Although you may be using similar content across all your social media platforms, you need to tailor your posts so that they meet the requirements of each platform. You should also actively target the audiences of these platforms in a meaningful, consistent and relevant way.
Although LinkedIn has more than 562 million professionals it doesn’t necessarily mean they are only interested in boring, work-related content. Understand the needs of your audience and what they relate to. Make sure your LinkedIn company page is interesting and engaging to your audience.
Video content is very relevant for LinkedIn users. LinkedIn has engaged auto-play so it makes it easier for your customers to view your videos. All your motion graphics should be published as an MP4 video file rather than as a GIF. Many browsers and social media platforms are disabling auto-play for GIFs and rather converting them to click-to-play videos. Rather than letting the social platform control how your videos appear, if you create the motion graphic as a video file from the start you will be able to make sure it appears and plays exactly how you want.
Include captions on your videos so that they are effective at reaching your audience even when they are playing them with the sound turned off.
80% of Twitter’s traffic is from mobile devices. You should confirm this is true for your audience using Google Analytics, and adapt your social media imagery to best meet their demands. Twitter displays your images in different sizes and orientations according to how many you attach and which type of device on which it is displayed. Make sure you check in advance that you know how your posts will be affected and how they will look on both desktop and mobile devices.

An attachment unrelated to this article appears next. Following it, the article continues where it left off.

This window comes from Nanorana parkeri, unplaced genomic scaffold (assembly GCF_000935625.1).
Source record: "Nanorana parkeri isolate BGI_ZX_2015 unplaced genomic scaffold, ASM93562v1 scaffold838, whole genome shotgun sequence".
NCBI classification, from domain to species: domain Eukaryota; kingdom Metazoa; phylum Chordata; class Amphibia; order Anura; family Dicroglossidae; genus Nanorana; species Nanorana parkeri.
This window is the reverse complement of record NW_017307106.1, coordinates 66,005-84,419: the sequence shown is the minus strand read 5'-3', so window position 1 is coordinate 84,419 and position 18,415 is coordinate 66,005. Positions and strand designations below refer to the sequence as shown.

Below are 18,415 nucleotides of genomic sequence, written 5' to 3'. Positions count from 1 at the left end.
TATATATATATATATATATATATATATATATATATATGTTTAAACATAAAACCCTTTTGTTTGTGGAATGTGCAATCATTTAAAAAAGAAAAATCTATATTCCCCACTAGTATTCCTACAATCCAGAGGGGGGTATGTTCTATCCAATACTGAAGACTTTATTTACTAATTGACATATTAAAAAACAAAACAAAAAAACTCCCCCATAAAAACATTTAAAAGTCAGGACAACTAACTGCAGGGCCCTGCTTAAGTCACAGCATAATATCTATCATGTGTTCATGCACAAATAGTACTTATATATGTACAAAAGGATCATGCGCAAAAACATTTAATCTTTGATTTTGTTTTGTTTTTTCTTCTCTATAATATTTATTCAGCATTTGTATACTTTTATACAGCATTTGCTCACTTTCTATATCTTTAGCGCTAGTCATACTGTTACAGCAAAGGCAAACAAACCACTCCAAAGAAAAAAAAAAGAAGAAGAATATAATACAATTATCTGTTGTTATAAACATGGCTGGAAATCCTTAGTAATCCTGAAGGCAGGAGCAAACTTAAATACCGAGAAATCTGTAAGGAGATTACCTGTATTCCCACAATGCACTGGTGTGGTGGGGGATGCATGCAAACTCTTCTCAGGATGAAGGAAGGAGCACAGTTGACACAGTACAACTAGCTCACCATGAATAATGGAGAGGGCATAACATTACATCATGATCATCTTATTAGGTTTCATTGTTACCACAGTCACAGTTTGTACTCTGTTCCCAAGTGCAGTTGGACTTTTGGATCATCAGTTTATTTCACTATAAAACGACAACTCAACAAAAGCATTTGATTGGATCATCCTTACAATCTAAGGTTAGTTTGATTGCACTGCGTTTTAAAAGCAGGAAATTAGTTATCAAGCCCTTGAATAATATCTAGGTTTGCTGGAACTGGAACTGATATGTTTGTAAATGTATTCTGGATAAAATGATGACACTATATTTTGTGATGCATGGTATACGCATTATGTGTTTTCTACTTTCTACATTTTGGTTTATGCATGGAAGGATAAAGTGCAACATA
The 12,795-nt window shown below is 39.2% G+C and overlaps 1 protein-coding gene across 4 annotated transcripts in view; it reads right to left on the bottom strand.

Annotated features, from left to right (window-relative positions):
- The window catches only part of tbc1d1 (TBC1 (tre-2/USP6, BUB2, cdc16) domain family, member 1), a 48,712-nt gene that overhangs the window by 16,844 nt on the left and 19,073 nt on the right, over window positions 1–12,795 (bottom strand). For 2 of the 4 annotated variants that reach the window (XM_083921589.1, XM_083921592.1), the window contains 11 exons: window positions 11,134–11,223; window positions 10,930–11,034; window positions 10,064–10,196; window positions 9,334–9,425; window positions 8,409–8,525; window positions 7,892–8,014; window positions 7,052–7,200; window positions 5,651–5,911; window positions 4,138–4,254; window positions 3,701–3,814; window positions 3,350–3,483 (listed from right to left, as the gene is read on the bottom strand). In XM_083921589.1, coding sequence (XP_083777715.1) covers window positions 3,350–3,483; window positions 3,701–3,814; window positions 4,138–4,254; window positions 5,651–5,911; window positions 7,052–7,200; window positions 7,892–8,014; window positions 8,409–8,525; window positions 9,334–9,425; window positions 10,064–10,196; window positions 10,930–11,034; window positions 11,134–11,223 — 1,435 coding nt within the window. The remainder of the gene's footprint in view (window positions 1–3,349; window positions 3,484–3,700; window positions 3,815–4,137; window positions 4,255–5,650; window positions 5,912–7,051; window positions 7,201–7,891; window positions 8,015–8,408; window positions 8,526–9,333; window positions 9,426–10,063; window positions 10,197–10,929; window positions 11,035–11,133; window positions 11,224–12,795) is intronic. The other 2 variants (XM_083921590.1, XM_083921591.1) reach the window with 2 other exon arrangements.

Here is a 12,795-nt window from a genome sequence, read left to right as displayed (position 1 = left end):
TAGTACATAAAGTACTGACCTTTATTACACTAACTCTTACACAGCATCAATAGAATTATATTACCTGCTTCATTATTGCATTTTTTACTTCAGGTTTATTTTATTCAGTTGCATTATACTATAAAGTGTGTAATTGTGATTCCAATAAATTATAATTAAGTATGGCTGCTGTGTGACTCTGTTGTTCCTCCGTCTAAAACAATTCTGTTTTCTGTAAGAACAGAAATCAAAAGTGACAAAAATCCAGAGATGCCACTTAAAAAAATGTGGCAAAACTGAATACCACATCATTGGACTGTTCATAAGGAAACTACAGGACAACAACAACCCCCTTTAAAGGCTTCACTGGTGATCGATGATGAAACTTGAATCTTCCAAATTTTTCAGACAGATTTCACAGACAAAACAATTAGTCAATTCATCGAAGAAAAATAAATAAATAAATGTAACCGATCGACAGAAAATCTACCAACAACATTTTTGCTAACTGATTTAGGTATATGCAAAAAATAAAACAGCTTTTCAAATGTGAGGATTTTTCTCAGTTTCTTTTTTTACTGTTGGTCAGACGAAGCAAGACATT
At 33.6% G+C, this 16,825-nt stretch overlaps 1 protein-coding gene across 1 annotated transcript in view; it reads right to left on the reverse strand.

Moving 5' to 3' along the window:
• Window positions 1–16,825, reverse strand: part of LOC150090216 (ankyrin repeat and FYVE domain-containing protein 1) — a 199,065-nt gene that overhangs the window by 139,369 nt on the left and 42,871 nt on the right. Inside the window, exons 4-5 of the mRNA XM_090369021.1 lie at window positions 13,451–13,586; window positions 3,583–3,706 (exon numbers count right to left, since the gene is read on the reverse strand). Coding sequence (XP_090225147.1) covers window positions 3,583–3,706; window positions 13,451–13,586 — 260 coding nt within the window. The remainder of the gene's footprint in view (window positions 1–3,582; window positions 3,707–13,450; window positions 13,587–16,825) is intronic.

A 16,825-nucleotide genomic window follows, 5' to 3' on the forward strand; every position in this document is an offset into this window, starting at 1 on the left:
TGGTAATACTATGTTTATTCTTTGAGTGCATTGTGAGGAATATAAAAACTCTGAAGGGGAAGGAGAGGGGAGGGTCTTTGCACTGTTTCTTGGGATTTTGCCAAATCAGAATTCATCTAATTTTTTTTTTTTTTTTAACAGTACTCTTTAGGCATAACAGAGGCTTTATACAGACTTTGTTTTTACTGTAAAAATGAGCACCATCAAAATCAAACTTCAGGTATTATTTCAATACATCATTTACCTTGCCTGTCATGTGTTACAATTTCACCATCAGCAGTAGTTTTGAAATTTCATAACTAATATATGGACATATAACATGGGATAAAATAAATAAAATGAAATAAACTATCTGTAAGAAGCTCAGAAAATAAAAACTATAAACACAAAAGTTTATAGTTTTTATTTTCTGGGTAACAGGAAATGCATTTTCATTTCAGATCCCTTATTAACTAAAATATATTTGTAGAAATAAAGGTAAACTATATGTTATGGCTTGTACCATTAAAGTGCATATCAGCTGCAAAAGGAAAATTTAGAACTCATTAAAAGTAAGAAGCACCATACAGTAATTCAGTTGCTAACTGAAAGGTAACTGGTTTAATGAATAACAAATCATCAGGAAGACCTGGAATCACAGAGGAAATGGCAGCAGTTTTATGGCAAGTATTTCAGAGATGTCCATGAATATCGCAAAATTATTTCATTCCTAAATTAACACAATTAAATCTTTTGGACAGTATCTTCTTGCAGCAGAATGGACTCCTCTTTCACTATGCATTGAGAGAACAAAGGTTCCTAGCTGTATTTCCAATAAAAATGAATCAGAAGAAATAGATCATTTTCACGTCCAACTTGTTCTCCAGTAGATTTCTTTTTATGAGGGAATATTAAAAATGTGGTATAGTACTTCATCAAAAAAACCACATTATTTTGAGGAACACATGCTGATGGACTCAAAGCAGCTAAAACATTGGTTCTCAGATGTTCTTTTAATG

You need to be very original and creative. It is very hard to make your post stand out from the barrage of tweets every day. You can use template generating web services such as Canva to create custom images, by adding your own visual content.
Approximately 100 million hours of video are watched every day on FaceBook. The most successful and engaging videos are 60-90 seconds long. Also, note that 85% of FB users watch a video without sound. This means you need to be sure your videos are engaging and get your point across even when they are silent. Adding captions can be very helpful.
FaceBook even offers a short 20-minute course that will help you to develop the videos that fit best with their format and teach you to optimize videos for their platform, both silent and with sound.
Instagram previously only allowed square images and very short video snippets. This year they have changed this in order to adapt to the increasing mobile demand for images. You can now upload images in portrait 4x5 aspect ratio and videos can be up to a minute long. It’s important to be aware of details such as the best aspect ratios of your images for different media.
On Instagram, you want to be sure that your images maximize the space they occupy on a user’s mobile phone. Although your images will be square on your grid, in order to compete with all the other images out there, you need to take up as much of the consumer’s screen as possible. Make your images into thumb-stoppers!
Compare the screen-shot images below. The first is shot in a horizontal landscape 16:9 aspect ratio while the second is shot in a vertical portrait 4x5 aspect. The second shots take up the entire screen. Which grabs more of your attention?